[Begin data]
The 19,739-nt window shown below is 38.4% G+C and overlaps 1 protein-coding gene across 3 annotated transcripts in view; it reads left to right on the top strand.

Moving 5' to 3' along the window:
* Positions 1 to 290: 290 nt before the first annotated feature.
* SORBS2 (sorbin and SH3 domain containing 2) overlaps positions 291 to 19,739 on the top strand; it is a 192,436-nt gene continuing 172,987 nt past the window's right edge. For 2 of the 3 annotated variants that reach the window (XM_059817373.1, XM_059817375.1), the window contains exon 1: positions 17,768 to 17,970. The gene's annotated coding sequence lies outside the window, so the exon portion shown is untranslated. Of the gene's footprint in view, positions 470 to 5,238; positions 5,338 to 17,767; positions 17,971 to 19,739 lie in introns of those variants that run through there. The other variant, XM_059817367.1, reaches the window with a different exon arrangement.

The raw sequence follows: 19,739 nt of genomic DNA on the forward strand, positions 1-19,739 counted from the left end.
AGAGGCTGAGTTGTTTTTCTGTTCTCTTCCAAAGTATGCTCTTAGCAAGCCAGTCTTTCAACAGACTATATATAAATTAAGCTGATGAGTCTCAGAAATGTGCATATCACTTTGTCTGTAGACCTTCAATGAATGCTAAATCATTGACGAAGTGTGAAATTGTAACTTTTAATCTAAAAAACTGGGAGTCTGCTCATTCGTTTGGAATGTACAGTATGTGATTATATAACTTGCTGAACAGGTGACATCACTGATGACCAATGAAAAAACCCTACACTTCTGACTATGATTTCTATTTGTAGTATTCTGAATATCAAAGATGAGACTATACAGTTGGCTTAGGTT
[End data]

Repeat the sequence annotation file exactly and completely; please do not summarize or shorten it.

The 19,739-nt window shown below is 38.4% G+C and overlaps 1 protein-coding gene across 3 annotated transcripts in view; it reads left to right on the top strand.

Moving 5' to 3' along the window:
* Positions 1 to 290: 290 nt before the first annotated feature.
* SORBS2 (sorbin and SH3 domain containing 2) overlaps positions 291 to 19,739 on the top strand; it is a 192,436-nt gene continuing 172,987 nt past the window's right edge. For 2 of the 3 annotated variants that reach the window (XM_059817373.1, XM_059817375.1), the window contains exon 1: positions 17,768 to 17,970. The gene's annotated coding sequence lies outside the window, so the exon portion shown is untranslated. Of the gene's footprint in view, positions 470 to 5,238; positions 5,338 to 17,767; positions 17,971 to 19,739 lie in introns of those variants that run through there. The other variant, XM_059817367.1, reaches the window with a different exon arrangement.

The raw sequence follows: 19,739 nt of genomic DNA on the forward strand, positions 1-19,739 counted from the left end.
AGAGGCTGAGTTGTTTTTCTGTTCTCTTCCAAAGTATGCTCTTAGCAAGCCAGTCTTTCAACAGACTATATATAAATTAAGCTGATGAGTCTCAGAAATGTGCATATCACTTTGTCTGTAGACCTTCAATGAATGCTAAATCATTGACGAAGTGTGAAATTGTAACTTTTAATCTAAAAAACTGGGAGTCTGCTCATTCGTTTGGAATGTACAGTATGTGATTATATAACTTGCTGAACAGGTGACATCACTGATGACCAATGAAAAAACCCTACACTTCTGACTATGATTTCTATTTGTAGTATTCTGAATATCAAAGATGAGACTATACAGTTGGCTTAGGTT